Some prevent police officers from asking about immigration status or turning information over to federal authorities on immigration status. Others prevent jail officials from turning people over to immigration officers.

There is no formal legal definition of a sanctuary city. But by most accepted definitions, Charlotte is not a sanctuary city.

The following major cities are generally regarded as sanctuary cities:

  • New York City
  • Chicago
  • Los Angeles
  • Philadelphia
  • Detroit
  • Seattle
  • San Francisco
  • Boston
  • Denver
  • Washington, D.C.

Are we sure?

It’s a narrow line. Mayor Jennifer Roberts has publicly said that Charlotte police do not enforce immigration laws, and some conservative lawmakers have warned that she is toeing the “sanctuary city” line.

A North Carolina law passed in 2015 sought to prohibit sanctuary cities by requiring local police from sharing information on immigration status with federal officials. Charlotte rewrote some of its city codes to comply.

A petition asking Roberts to push for Charlotte to be a sanctuary city has about 1,600 signatures.

This issue threatens to become the next big blow-up between the state legislature in Raleigh and the city of Charlotte.

A new bill pending in the state legislature would tighten requirements around how cities enforce immigration law.

What do the protestors want?

A group called Comunidad Colectiva has published several demands for the city of Charlotte and Mecklenburg County. These include:

  • Ending participation in the 287(g) program
  • Public denouncement of ICE activity in Charlotte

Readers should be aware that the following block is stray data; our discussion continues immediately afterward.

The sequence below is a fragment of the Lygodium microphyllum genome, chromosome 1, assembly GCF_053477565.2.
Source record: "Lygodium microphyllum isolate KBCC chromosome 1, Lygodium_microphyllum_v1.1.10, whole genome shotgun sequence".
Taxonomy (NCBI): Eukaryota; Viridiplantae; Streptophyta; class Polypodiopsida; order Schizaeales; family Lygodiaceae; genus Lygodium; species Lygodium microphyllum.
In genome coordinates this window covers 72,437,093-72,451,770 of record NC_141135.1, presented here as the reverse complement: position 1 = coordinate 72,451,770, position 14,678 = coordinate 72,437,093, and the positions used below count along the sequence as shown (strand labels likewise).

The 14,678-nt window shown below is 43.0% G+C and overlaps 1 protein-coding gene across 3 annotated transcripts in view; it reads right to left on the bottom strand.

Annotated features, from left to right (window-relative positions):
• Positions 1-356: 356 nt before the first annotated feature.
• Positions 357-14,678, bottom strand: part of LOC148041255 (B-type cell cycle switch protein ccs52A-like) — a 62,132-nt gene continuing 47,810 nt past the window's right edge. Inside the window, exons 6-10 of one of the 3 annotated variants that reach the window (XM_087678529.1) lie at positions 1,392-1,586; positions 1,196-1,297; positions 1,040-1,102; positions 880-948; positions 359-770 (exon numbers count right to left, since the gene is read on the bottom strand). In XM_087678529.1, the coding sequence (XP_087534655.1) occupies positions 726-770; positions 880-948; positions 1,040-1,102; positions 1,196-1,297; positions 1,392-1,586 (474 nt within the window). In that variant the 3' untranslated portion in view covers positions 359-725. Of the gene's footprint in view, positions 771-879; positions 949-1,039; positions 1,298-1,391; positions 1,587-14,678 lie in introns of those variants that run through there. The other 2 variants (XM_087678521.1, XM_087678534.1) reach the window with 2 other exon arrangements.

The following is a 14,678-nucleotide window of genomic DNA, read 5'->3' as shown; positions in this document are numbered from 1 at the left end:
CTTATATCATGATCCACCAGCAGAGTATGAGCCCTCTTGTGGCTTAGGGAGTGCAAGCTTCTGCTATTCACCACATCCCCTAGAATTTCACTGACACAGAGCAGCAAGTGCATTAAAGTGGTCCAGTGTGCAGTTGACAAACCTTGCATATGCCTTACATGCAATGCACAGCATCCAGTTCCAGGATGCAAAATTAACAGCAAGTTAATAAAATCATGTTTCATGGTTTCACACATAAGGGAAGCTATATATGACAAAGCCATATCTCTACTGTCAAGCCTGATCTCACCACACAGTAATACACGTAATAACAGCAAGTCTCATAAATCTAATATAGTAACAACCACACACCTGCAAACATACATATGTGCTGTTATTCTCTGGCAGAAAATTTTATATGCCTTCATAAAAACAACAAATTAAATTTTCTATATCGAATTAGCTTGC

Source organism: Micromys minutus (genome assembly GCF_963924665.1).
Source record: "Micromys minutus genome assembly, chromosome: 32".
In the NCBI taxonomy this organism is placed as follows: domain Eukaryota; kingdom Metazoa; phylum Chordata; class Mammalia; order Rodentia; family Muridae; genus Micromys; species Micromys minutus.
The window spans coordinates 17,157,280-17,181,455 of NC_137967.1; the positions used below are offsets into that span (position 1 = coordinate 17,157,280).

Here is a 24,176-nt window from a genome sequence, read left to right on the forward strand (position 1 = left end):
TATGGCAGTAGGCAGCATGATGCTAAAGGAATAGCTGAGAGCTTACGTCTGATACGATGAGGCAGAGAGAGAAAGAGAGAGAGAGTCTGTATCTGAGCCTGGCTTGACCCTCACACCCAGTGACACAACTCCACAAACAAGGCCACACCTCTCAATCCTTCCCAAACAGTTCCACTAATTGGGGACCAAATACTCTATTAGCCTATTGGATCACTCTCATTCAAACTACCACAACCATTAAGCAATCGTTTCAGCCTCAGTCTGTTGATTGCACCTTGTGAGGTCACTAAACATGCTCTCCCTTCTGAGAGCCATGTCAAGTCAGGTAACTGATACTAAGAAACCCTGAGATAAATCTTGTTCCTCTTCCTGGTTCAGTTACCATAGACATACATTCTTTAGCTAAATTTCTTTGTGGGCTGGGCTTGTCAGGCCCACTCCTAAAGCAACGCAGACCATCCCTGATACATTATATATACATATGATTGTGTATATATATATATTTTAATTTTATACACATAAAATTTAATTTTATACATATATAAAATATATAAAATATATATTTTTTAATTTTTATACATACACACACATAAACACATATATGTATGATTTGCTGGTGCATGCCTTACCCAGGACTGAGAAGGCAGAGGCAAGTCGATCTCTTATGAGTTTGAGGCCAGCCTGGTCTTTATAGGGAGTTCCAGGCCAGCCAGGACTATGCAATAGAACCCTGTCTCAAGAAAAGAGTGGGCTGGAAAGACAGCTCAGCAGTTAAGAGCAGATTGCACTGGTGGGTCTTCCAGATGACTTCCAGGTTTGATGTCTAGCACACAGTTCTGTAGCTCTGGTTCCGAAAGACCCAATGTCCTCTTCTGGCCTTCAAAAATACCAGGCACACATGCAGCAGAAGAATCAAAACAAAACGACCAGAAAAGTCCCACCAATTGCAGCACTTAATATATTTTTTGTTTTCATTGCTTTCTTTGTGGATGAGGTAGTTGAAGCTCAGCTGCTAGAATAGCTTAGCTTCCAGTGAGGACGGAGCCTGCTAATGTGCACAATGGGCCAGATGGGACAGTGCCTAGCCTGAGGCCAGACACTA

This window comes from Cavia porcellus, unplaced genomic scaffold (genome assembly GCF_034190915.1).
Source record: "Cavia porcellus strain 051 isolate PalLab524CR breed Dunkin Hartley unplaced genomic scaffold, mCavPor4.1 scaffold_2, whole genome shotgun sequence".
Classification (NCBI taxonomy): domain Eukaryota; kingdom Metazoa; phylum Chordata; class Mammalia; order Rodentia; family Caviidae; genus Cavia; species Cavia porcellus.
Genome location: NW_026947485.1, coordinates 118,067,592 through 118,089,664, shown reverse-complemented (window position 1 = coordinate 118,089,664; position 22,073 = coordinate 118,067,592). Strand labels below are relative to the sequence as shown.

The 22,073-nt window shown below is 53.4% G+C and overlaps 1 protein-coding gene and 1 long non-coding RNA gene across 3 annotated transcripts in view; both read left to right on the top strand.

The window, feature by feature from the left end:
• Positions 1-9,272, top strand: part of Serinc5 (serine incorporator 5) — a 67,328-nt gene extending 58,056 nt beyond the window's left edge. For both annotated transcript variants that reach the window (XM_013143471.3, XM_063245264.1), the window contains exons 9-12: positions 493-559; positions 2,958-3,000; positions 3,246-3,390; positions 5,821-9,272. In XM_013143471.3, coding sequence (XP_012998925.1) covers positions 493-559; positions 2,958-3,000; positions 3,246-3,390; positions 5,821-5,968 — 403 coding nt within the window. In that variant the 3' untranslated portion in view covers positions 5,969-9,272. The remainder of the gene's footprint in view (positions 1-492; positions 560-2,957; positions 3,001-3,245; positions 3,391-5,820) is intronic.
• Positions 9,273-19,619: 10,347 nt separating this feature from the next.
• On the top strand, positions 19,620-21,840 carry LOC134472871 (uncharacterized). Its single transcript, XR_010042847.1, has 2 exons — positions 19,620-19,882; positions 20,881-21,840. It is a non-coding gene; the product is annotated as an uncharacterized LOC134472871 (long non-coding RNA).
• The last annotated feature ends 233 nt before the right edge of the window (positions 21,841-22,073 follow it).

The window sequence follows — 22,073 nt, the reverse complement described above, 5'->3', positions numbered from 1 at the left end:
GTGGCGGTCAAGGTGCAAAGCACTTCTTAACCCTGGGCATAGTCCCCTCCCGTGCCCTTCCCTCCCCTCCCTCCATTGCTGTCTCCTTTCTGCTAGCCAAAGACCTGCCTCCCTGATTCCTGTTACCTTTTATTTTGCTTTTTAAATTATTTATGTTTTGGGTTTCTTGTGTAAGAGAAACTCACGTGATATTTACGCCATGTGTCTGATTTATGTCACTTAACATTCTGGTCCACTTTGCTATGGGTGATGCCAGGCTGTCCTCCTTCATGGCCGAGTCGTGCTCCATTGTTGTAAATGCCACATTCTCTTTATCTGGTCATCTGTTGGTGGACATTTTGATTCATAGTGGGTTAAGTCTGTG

• Charlotte-Mecklenburg Police Department to end information sharing with immigration agents
  • Charlotte taxpayers to fund legal defense for undocumented immigrants

Can Charlotte even do that?

Not without running afoul of state law or N.C. legislators. The City Council could presumably denounce ICE and give money to immigrant defense, but that would anger Republican lawmakers already on edge over Charlotte’s treatment of immigration law. Voters may not be too keen on that use of public money, either.

Charlotte could not direct CMPD to stop sharing information with the federal government without breaking.

The sheriff’s office could end its participation in 287(g), but Sheriff Carmichael has given no indication he would be interested in such a thing.

What are Charlotte city officials saying about it?

Mayor Jennifer Roberts and City Council members have tried to explain that their hands are somewhat tied by federal and state law, but those explanations were met Monday with shouts that they were cowards.

“The only thing I’m going to say is we hear you, we see you,” Roberts said before the meeting was shouted to a close. “We see your fear and we know that federal directives have brought fear to our community. I would encourage you to raise your voices with our federal officials.”

City Councilwoman Lawana Mayfield said on Twitter that it “would be nice” if the protestors appeared to the county board of commissioners of sheriff instead.

Protestors generally want city officials to be louder advocates for the immigrant community.

What happens next?

The city will be closely watching the new “sanctuary city” bill in the state legislature to see if it will impact the police department.